Social debt
A sentencing principle that objectively counts an offender's criminal history in sentencing decisions
Aggravating factor
A circumstance relating to the commission of a crime that causes its gravity to be greater than that of the avg instance of the given type of offense; also, an element of an offense or of an offender's background that could result in a harsher sentence under the determinate sentencing model than would otherwise be called for by sentencing guidelines
Mitigating factor
A circumstance surrounding the commission of a crime that does not in law justify or excuse the act but that in fairness may be considered as reducing the blameworthiness of the offender; also, an element of an offense or offender's background that could result in a lesser sentence under the determinate sentencing model than would otherwise be called for by sentencing guidelines
Truth in sentencing
"A close correspondence btwn the sentence imposed upon those sent to prison and the time actually served prior to prison release"
Plea bargaining
The process of negotiating an agreement among the defendant, the prosecutor, and the court as to what an appropriate plea and associated sentence should be in a given case
Probation
A sentence of imprisonment that is suspended; also, the conditional freedom granted by a judicial officer to an adjudicated or adjudged adult or juvenile offender, as long as the person meets certain conditions of behavior
Hate crime
A criminal offense in which the defendant's conduct was motivated by hatred, bias, or prejudice, based on the actual or perceived race, color, religion, nat'l origin, ethnicity, gender, or sexual orientation of another individual or group of individuals; also called bias crime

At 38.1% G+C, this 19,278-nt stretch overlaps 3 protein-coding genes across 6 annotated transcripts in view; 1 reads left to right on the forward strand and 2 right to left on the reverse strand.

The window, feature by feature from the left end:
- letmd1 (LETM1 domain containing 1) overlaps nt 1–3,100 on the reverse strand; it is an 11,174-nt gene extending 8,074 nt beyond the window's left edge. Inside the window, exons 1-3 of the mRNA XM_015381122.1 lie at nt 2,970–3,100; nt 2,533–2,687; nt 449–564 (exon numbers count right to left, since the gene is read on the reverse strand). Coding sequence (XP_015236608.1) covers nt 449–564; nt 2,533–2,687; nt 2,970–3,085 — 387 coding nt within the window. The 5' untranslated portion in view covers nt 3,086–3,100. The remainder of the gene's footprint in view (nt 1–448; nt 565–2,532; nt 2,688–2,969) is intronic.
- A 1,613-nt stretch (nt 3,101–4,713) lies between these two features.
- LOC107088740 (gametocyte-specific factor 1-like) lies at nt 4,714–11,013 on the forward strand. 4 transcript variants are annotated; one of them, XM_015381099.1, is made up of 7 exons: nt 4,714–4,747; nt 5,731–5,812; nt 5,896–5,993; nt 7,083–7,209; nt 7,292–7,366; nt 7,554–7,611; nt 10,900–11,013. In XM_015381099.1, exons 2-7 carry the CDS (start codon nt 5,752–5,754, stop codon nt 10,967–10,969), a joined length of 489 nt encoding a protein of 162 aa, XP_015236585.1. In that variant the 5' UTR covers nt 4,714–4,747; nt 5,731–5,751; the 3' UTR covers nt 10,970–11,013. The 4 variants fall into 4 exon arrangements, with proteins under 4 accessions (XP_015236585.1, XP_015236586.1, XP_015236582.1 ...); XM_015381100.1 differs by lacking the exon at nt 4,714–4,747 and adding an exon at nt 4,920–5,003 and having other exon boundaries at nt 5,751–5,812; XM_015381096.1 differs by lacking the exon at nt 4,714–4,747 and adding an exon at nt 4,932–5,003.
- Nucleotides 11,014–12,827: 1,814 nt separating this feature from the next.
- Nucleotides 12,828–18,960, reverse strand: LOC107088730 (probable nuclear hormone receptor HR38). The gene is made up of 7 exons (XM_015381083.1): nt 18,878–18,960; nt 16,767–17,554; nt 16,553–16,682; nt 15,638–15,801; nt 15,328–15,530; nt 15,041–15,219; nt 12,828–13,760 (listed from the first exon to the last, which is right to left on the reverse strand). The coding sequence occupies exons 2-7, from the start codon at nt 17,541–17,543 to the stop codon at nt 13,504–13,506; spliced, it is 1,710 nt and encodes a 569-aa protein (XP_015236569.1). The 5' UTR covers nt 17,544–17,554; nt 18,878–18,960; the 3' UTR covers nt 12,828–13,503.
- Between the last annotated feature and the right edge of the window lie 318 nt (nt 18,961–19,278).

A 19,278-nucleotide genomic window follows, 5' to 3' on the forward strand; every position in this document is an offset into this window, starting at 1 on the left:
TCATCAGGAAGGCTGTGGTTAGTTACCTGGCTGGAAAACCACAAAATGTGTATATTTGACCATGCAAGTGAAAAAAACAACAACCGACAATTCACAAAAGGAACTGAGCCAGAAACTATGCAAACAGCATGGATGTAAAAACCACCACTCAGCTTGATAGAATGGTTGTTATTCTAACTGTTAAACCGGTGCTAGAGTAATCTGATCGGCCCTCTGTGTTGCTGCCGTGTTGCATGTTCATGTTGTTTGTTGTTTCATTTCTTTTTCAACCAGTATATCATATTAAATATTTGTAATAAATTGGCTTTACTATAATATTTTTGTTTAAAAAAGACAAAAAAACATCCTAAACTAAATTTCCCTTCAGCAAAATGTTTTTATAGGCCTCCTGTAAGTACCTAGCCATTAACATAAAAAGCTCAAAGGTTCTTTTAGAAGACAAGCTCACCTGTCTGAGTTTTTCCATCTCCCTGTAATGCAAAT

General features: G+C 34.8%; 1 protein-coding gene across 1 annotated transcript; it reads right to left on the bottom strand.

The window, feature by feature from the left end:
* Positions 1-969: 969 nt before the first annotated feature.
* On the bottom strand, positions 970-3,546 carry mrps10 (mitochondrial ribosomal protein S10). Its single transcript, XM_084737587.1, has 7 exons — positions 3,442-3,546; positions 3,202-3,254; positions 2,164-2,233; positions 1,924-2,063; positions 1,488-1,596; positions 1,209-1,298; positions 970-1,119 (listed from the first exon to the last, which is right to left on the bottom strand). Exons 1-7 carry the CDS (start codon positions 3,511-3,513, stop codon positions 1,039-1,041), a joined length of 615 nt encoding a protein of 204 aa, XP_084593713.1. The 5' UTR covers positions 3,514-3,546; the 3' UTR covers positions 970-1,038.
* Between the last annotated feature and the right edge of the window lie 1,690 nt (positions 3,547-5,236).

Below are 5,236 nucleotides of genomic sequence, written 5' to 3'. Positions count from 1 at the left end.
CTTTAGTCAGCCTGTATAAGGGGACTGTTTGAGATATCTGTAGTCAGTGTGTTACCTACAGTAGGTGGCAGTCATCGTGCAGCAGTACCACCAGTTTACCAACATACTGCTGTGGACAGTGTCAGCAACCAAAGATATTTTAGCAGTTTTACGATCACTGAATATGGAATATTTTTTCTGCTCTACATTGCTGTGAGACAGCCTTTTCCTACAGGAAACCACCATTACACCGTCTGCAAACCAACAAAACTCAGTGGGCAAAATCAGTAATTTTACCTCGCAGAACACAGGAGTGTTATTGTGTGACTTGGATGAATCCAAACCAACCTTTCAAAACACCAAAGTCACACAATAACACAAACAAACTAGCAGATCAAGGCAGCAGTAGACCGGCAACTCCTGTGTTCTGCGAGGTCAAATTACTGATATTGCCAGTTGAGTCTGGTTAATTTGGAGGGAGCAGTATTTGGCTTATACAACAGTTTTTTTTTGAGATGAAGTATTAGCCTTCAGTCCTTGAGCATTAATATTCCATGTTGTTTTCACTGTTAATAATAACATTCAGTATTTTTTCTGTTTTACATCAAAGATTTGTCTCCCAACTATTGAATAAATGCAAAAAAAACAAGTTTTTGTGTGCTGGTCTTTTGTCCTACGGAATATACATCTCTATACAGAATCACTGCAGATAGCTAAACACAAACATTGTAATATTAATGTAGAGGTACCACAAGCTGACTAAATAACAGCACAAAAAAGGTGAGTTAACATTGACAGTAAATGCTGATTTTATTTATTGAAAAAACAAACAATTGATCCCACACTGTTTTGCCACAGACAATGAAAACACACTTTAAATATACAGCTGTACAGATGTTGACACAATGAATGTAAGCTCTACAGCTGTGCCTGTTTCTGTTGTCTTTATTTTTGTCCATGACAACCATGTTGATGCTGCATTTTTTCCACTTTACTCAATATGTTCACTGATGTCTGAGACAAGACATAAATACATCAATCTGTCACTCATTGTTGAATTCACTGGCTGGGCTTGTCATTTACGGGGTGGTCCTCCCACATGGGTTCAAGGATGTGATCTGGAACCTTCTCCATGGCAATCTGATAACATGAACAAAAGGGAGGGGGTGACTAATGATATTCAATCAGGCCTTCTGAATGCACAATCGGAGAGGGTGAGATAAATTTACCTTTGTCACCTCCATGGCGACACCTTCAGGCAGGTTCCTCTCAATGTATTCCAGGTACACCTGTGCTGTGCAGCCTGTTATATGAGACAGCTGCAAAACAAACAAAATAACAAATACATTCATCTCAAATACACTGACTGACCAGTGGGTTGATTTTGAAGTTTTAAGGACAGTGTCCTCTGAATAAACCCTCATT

Capital punishment
The imposition of a sentence of death
Intermediate sanctions
The use of split sentencing, shock probation and parole, home confinement, shock incarceration, and community service in lieu of other, more traditional, sanctions, such as imprisonment and fines,; intermediate sanctions are becoming increasingly popular as prisons become more crowded; also called alternative sanctions
Split sentence
A sentence explicitly requiring the convicted person to serve a period of confinement in a local, state, or federal facility, followed by a period of probation
Shock probation
The practice of sentencing offenders to prison, allowing them to apply for probationary release, and granting release in surprise fashion; offenders who receive shock probation may not be aware that they will be released on probation and may expect to spend much longer tie behind bars
Shock incarceration
A sentencing option that makes use of "boot camp"-type prisons in order to impress on convicted offenders the realities of prison life
Mixed sentence
A sentence that requires a convicted offender to serve weekends (or other specified periods of time) in a confinement facility (usually a jail), while undergoing probation supervision in the community
Community service
A sentencing alternative that requires offenders to spend at least part of their time working for a community agency
Intensive supervision
A form of probation supervision involving frequent face-to-face contacts btwn the probationary client and probation officers
Home confinement
A form of punishment in which individuals are confined to their home and may be monitored electronically to be sure they do not leave during the hours of confinement; absence from the home during working hours is often permitted; also called house arrest